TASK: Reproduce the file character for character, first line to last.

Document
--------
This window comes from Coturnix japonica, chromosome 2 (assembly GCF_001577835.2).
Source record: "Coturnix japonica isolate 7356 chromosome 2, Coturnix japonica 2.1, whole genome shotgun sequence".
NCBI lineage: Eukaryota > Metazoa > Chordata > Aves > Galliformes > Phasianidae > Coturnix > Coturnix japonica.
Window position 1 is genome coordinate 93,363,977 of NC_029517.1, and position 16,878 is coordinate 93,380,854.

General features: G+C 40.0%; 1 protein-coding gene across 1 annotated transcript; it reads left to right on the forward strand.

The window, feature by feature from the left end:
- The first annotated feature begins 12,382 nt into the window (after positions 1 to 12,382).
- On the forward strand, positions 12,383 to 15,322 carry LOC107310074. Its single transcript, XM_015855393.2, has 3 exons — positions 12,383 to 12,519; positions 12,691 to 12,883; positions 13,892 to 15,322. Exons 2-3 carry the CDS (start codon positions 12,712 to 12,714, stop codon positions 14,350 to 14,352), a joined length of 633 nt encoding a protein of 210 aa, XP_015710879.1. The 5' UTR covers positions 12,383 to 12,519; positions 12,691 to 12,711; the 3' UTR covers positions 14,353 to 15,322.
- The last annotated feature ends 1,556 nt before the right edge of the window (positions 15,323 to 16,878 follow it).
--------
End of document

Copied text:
This window comes from Coturnix japonica, chromosome 2 (assembly GCF_001577835.2).
Source record: "Coturnix japonica isolate 7356 chromosome 2, Coturnix japonica 2.1, whole genome shotgun sequence".
NCBI lineage: Eukaryota > Metazoa > Chordata > Aves > Galliformes > Phasianidae > Coturnix > Coturnix japonica.
Window position 1 is genome coordinate 93,363,977 of NC_029517.1, and position 16,878 is coordinate 93,380,854.

General features: G+C 40.0%; 1 protein-coding gene across 1 annotated transcript; it reads left to right on the forward strand.

The window, feature by feature from the left end:
- The first annotated feature begins 12,382 nt into the window (after positions 1 to 12,382).
- On the forward strand, positions 12,383 to 15,322 carry LOC107310074. Its single transcript, XM_015855393.2, has 3 exons — positions 12,383 to 12,519; positions 12,691 to 12,883; positions 13,892 to 15,322. Exons 2-3 carry the CDS (start codon positions 12,712 to 12,714, stop codon positions 14,350 to 14,352), a joined length of 633 nt encoding a protein of 210 aa, XP_015710879.1. The 5' UTR covers positions 12,383 to 12,519; positions 12,691 to 12,711; the 3' UTR covers positions 14,353 to 15,322.
- The last annotated feature ends 1,556 nt before the right edge of the window (positions 15,323 to 16,878 follow it).